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Thread: Talk me out of a slant razor

  1. #21
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    Quote Originally Posted by ouch View Post
    You should get a slant.

    How did I do?
    +1 just had loan of one for the week and they are pretty cool. Shaved real sweet.
    Chris
    2014 Shave Purchase Sabbatical (FAILED on Day 4)

  2. #22
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    [used google and answered my own question]
    Last edited by jddssc121; 01-10-2014 at 09:55 PM.

  3. #23
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    get a Hoffritz slant - they are the bomb!
    Mark - dome Gem G-Bar - face Progress 510 - seeking 3 pass perfection since 10/2012
    TLC - BOSS - BOSH - OGA - Cult Of Arko - LOSER - HLC founder - RAD sufferer (in semi-remission) - dude

  4. #24
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    37C is a great start
    William - B.O.T.O.C./B.O.S.S./B.O.T.S.S./L.O.S.E.R. - WAR EAGLE!
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  5. #25
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    Quote Originally Posted by chilliman64 View Post
    don't get a slant - they are dangerous, difficult to use, prone to nicking/cutting/slashing, they won't load a blade properly, you are inviting trouble.
    Thank goodness we have a voice of reason here. I ompletely agree with Mr chillimam64. So much so that I have put my 39C on sale on BST only after 3 shaves. Its an overated gimmick and who needs a lawn mower to shave with!!! Buy the Merkur HD and it does the job.

  6. #26
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    Click image for larger version. 

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    Why would you want a slant ??? -

  7. #27
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    My iKon Slant feels more mild than 34c, Futur, R41, ATT R1, & '34 Aristocrat. Those are all the razors I've tried and the slant does the best job imo.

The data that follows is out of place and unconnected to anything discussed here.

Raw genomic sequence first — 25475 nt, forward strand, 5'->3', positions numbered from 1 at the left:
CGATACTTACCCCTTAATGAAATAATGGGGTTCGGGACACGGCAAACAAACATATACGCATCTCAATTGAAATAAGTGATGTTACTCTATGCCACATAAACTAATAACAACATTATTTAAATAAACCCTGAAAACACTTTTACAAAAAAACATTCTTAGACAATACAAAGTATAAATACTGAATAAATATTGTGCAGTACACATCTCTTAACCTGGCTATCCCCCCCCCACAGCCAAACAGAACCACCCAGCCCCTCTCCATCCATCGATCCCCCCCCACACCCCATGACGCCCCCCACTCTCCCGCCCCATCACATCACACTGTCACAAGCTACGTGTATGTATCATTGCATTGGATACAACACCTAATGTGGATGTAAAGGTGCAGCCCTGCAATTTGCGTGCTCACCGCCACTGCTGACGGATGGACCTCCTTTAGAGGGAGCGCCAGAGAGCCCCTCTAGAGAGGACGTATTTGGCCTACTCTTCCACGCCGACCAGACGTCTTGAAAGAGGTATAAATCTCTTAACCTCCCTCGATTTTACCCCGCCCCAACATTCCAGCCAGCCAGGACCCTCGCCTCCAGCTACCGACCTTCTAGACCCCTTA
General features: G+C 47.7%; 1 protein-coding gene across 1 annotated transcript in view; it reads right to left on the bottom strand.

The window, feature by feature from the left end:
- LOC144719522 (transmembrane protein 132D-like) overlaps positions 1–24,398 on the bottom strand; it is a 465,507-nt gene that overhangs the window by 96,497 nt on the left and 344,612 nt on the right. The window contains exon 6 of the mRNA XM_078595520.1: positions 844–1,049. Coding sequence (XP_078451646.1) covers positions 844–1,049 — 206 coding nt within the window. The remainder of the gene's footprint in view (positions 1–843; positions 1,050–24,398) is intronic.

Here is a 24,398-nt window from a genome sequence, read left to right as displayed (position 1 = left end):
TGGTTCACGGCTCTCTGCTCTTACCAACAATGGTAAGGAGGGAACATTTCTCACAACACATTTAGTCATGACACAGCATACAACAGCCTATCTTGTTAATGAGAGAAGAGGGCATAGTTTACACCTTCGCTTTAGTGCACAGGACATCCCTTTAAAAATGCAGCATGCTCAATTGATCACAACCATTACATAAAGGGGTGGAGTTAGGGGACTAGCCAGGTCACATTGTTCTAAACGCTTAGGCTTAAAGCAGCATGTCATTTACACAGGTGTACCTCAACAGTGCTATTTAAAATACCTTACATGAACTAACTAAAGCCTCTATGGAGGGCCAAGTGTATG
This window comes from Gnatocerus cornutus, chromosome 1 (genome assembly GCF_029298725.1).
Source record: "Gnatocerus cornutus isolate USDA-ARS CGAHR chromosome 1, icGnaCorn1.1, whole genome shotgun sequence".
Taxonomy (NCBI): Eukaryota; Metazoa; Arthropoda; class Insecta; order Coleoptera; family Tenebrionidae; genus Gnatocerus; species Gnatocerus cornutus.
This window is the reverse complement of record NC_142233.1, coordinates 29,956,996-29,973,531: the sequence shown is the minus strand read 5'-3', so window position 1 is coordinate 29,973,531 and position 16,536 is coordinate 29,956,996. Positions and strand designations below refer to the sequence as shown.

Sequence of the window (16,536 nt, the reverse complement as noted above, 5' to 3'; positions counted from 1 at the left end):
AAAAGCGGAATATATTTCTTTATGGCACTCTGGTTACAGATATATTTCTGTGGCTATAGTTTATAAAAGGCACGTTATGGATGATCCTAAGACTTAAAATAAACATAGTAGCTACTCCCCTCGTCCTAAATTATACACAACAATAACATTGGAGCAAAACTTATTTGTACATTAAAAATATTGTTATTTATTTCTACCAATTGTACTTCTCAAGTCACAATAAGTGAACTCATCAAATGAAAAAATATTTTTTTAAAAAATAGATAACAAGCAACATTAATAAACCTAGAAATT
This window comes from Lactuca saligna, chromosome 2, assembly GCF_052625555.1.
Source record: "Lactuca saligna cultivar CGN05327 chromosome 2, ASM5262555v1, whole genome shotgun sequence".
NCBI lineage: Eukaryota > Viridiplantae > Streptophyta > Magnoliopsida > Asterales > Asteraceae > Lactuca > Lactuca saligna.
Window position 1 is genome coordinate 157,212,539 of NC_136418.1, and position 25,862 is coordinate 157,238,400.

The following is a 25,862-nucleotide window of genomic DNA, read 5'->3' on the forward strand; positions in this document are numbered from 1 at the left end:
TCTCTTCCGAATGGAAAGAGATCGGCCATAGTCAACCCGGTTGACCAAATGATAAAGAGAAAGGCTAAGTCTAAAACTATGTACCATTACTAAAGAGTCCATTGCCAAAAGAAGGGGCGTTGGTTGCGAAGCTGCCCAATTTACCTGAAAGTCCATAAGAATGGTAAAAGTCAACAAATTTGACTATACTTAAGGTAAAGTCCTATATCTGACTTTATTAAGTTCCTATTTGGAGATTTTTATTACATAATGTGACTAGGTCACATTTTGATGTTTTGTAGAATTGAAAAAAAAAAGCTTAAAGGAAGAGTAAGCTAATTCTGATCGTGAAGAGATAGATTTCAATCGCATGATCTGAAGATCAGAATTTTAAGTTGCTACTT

8. #28

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    I'd rather you not purchase any Hoffritz slants. I want more for me
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  9. #29
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  10. #30
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    The Slant head actually induces a 'twist' to the blade with the effect that the edge ends up having a constantly varying radius, where the instantaneous radius of curvature at each point on the blade edge is unique. This effect cannot be duplicated by simply taking a linear edge, and making an angular, sliding type stroke.
    The blade is twisted; it twists when you tighten down the head, that's how a regular razor blade gets "slanted". That's part of the genius of the design. The blade rest is lower on the right side than on the left and when you tighten the head, this results in the blade being torqued or twisted and that creates the "slant". The edge of the blade has exactly the same exposure all along its length. You need to look at the razor from the top down to see this.
    This twist results in a cutting condition that machinists would call a 'negative radial rake' and it sets up a 'shearing' cutting condition versus 'plowing' for a positive rake. This shearing condition cannot be duplicated by simply using a conventional DE and manually applying a slanting stroke. The underlying geometric relationships of the slant simply do not exist in the conventional DE razor.

  11. #31
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    Quote Originally Posted by shave/brush View Post
    This twist results in a cutting condition that machinists would call a 'negative radial rake' and it sets up a 'shearing' cutting condition versus 'plowing' for a positive rake. This shearing condition cannot be duplicated by simply using a conventional DE and manually applying a slanting stroke. The underlying geometric relationships of the slant simply do not exist in the conventional DE razor.